The impact reopening will have on the workforce and how bots can help.
15th January 2021
Virtual meetings, like them or loathe them they are here to stay. Of course the proliferation of video meetings will forever be associated with COVID and the 2020 global pandemic, however we were already well on our way to a virtual future pre-pandemic.
Microsoft Teams had over 32 million daily users at the start of March. Whilst this is only around a quarter of the ever increasing number now, it is not an insignificant amount. The continued globalisation of workforces and the increased demand on our time, combined with the improvements in the necessary technology, had meant that more and more meetings were being conducted online.
Does this mean that face to face meetings are headed the way of the fax machine? Definitely not. There will always be a need, and a value to in-person meetings, but they will likely be the minority, and reserved for more significant dates such as monthly or quarterly updates.
So if they’re here to stay, how can we get the most out of them? Meeting management has (IMHO), been a long under-appreciated skill. Now virtual meetings are taking the place of everything from a quick chat with your desk mate, to meetings with the board, virtual meeting management is more important than ever.
Below is a list of my top ten tips for virtual meetings. These have been compiled from my own extensive experience as both a host and attendee, as well as some great points from friends and colleagues. It is by no means exhaustive, and I’d love to hear any other tips anyone has to add!
I cannot stress this enough. Most people wouldn’t dream of arriving at an in-person meeting 1 minute late. Back in my restaurant days I used to say to the waiters “If you’re on time, you’re late.” I.e. they were expected to be on the floor ready to start work a few minutes before their shift.
Of course there is no point in staring at your lonely face on Zoom for ten minutes before a meeting, but why not log in just 1 or 2 minutes before the set start time. That way you can start on time, finish on time, and keep everyone’s day flowing.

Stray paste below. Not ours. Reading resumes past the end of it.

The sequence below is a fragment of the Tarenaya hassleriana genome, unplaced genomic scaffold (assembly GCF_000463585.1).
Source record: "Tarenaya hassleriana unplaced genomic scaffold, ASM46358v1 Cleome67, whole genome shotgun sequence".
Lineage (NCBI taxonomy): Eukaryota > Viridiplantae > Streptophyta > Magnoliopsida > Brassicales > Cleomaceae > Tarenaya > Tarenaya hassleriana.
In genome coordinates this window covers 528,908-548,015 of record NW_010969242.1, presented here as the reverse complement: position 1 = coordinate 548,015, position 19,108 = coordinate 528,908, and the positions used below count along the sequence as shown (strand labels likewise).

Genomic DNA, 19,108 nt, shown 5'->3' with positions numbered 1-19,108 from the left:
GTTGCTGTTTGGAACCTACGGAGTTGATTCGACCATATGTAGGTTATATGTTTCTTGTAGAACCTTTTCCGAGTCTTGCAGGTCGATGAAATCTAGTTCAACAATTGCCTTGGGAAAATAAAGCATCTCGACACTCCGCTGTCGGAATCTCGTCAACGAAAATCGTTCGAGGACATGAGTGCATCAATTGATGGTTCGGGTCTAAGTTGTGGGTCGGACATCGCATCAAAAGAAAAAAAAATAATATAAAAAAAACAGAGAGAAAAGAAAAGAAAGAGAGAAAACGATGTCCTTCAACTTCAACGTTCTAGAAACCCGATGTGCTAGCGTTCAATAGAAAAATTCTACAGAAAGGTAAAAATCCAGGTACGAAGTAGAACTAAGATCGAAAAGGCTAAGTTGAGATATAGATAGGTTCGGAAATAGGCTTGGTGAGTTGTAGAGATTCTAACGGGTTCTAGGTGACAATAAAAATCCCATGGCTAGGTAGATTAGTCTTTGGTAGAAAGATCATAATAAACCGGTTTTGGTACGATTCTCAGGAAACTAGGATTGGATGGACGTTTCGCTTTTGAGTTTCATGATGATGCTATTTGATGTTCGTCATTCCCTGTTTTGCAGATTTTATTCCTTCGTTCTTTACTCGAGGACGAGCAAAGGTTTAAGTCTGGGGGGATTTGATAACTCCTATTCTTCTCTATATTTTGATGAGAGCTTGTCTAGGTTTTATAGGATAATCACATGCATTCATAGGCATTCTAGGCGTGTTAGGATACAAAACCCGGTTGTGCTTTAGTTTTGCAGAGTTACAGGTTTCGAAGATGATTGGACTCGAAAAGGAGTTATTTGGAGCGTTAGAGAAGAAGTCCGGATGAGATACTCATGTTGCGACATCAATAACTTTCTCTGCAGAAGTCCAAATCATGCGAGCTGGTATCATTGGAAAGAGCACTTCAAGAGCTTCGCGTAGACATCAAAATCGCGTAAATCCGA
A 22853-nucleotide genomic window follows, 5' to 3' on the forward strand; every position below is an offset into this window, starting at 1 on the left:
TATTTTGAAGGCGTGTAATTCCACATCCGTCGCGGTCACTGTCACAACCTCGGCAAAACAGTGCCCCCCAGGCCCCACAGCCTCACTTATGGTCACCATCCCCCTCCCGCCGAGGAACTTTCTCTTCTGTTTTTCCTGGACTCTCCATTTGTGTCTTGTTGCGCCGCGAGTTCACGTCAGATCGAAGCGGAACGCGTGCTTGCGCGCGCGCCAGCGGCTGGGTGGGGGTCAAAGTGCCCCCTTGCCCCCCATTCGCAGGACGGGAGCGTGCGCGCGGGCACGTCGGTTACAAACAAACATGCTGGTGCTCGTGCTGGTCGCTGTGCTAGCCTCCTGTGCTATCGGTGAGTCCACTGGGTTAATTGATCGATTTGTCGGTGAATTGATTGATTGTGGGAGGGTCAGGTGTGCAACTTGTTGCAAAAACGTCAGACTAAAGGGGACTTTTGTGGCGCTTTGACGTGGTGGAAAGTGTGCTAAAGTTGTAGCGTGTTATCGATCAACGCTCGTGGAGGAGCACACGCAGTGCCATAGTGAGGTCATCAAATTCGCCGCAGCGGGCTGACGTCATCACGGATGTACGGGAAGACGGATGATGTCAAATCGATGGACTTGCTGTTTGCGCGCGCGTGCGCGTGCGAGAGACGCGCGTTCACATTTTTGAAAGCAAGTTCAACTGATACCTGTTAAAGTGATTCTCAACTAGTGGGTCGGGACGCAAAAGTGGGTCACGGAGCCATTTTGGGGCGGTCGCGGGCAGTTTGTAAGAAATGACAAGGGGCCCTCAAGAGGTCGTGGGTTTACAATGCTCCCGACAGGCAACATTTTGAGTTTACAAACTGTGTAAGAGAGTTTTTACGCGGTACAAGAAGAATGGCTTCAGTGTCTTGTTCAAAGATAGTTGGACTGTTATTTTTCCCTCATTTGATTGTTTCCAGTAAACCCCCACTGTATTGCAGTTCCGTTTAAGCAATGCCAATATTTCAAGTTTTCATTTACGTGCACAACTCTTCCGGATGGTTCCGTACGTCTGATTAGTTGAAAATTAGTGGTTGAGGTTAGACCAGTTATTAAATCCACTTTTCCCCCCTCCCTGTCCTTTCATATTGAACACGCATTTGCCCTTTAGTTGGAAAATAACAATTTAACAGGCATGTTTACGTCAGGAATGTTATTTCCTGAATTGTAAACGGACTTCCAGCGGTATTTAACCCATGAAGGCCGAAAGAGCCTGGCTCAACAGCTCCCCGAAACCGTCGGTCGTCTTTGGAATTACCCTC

To continue the analogy of ‘old school’ meetings, you wouldn’t have turned up to an in-person meeting without your briefcase or a working pen? Make sure you have downloaded (and signed up!) to the relevant software BEFORE your meeting, and also check that your headphones and laptop etc are charged and working. There will sometimes be technical issues that none of us can avoid, but let’s keep the controllable ones to a minimum.
If you’re not talking, mute yourself. I don’t think I need to explain why the rest of your team don’t need to hear your kettle/doorbell/children/dog/bodily functions.
Your doorbell will ring, your kids will scream, your dog will bark. But you’re on mute right? So no stress. Turn off video for a moment. Excuse yourself if necessary. No one minds, stay calm, keep your cool.
You may not have a meeting straight after, but others may. Give a 5 minute warning to check everyone is ok to go over. If they’re not, reschedule a follow up.
As I said earlier, meeting management was an undervalued skill in the old days, it’s especially important in today’s world. Let whoever is running the meeting run the meeting, and if you want to go off agenda, wait until the end.
When scheduling meetings, why not start them at 5 past the hour, or finish them 5 minutes before the hour?
Back to back meeting burnout is a real issue for many of us. Even if you’re following rules 1 and 5 you might still only have a few seconds between meetings. Having a few extra minutes to stand up, get yourself a coffee, and be able to clear your head can be invaluable. You don’t have to wait for this to become part of your organisation’s SOPs for it to make a difference. Why not just start it with some of your smaller internal meetings and see if it catches on?
This can be especially true for those early morning meetings, or even the pesky ones at the end of the day. Even if it just an hour or two difference, it can have a big impact on people’s plans.
This is an area that I find differs quite significantly from the old way of doing things.
Interruptions, or more specifically interjections, can be a key tool in meetings. However the mechanics of everyone having a single dimension of audio output means that if you have more than one person talking at once it just sounds like you’re in a school playground.
It can be very tempting to want to get yourself heard, but much better to raise your actual or virtual hand.
You’ve finished your very important call. You’ve finalised your plans for the next billion dollars of revenue. Then you inexplicably go from hot-shot exec to awkward teenager in under 5 seconds.
You’d never wave to the crowd as you left the actual board room, but something happens in your brain at the end video calls that compels you to move your hand(s) from side to side. It’s an odd final impression to leave. I favour a friendly thanks and goodbye, and then (as per rule number 2), know exactly where to quickly click the leave meeting button, and ensure a timely, dignified exit.
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